I thought about blogging today about how the upheaval in my personal life has once again been detrimental to my creative life. I’ve mentioned it here before, how hard it is for me to write in transition. For me, transition is the enemy of The Writing Life, whereas routine seems to be its best companion. As I write that now, I realize how ironic that is, because it is in the transitions that life truly happens; if it weren’t for transitions, what would we have to write about? Everyone knows that the hallmark of good fiction is character development, and a character that ultimately changes by story’s end. Memoir, too. So I’m going to keep living, and changing, and writing about it all in my journal — and maybe when the dust settles, I’ll be able to utilize it in fiction, too.
These days, my life feels like an endless to-do list, and I’m at the point where something has to go. Because it’s so hard for me to write in transition, I’ve decided to go easy on myself in this regard. But as I was feeling overwhelmed at the grocery store today, wondering how I would ever get it all done, I remembered a podcast I listened to by Gregg Braden last week. I’d never heard of him before, and I still don’t know much about him, including how credible he is or isn’t. But his work has to do with research to link whether our thoughts or, more specifically, our belief systems and deep-soul feelings, have the power to affect our reality. He claims that our thoughts are weak, but that when we deeply believe something, it has the power to impact our circumstances. And so, with this in mind, I try not to let myself get stuck in a feeling that I “can’t do it all” or that there’s “just too much.” I’m trying to consciously change my script to this:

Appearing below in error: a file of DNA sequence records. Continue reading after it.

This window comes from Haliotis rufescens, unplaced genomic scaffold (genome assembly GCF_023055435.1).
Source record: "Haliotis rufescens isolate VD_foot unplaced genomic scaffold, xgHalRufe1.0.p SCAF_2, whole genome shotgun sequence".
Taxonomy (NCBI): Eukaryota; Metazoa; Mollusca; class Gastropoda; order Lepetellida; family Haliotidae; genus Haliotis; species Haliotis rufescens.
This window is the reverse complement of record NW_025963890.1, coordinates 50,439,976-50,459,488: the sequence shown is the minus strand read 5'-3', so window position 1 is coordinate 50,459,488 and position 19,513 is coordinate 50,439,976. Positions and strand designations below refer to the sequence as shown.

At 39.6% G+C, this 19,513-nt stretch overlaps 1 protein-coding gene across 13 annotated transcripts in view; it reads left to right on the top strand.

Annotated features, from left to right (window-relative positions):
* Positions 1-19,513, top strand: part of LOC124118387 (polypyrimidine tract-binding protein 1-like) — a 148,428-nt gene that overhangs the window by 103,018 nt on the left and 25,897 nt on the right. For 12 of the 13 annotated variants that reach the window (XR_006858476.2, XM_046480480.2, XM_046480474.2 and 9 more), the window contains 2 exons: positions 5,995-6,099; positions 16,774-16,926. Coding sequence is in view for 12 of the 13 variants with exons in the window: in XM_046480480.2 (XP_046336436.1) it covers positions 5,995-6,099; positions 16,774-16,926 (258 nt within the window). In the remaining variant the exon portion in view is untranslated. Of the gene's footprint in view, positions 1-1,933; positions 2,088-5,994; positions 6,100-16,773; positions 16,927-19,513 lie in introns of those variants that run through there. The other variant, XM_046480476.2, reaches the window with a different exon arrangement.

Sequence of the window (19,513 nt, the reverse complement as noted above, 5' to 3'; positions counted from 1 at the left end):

I have enough time, money, and energy to meet my needs.
And when I remembered that this is what I want to learn to feel deeply, I immediately saw my dilemma from a whole new angle. Right now, I’m swamped with freelance work and wondering whether I’ve bitten off more than I can chew. I’m trying to decide whether I’ll need to let someone down or whether I just need to pull through this stretch, not drop any balls because I may need this work in the future. And that’s when I realized how incredibly lucky I am to have this problem. When I first started freelancing three years ago, I was petrified with the fear that I’d be without work and without a means to support myself. Money is incredibly tight right now … so what better time to be inundated with work? I can do this, one deep breath and changed script at a time.